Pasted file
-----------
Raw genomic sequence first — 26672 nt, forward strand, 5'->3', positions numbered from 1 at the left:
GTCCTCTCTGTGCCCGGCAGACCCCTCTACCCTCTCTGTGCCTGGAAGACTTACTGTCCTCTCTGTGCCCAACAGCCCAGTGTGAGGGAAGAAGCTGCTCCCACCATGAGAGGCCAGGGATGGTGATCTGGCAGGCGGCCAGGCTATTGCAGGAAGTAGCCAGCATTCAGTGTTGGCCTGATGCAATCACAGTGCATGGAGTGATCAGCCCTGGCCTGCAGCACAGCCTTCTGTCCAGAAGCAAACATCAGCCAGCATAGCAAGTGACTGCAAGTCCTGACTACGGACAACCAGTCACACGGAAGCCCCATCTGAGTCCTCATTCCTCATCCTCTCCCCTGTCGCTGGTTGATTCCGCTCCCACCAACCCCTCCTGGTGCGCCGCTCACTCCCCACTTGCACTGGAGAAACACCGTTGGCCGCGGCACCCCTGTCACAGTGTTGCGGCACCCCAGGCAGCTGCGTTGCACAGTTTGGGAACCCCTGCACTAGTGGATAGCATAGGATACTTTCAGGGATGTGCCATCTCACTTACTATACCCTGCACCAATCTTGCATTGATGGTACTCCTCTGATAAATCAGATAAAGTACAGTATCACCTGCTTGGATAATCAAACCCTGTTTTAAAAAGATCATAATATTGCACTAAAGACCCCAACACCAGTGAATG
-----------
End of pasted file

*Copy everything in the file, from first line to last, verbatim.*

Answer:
Raw genomic sequence first — 26672 nt, forward strand, 5'->3', positions numbered from 1 at the left:
GTCCTCTCTGTGCCCGGCAGACCCCTCTACCCTCTCTGTGCCTGGAAGACTTACTGTCCTCTCTGTGCCCAACAGCCCAGTGTGAGGGAAGAAGCTGCTCCCACCATGAGAGGCCAGGGATGGTGATCTGGCAGGCGGCCAGGCTATTGCAGGAAGTAGCCAGCATTCAGTGTTGGCCTGATGCAATCACAGTGCATGGAGTGATCAGCCCTGGCCTGCAGCACAGCCTTCTGTCCAGAAGCAAACATCAGCCAGCATAGCAAGTGACTGCAAGTCCTGACTACGGACAACCAGTCACACGGAAGCCCCATCTGAGTCCTCATTCCTCATCCTCTCCCCTGTCGCTGGTTGATTCCGCTCCCACCAACCCCTCCTGGTGCGCCGCTCACTCCCCACTTGCACTGGAGAAACACCGTTGGCCGCGGCACCCCTGTCACAGTGTTGCGGCACCCCAGGCAGCTGCGTTGCACAGTTTGGGAACCCCTGCACTAGTGGATAGCATAGGATACTTTCAGGGATGTGCCATCTCACTTACTATACCCTGCACCAATCTTGCATTGATGGTACTCCTCTGATAAATCAGATAAAGTACAGTATCACCTGCTTGGATAATCAAACCCTGTTTTAAAAAGATCATAATATTGCACTAAAGACCCCAACACCAGTGAATG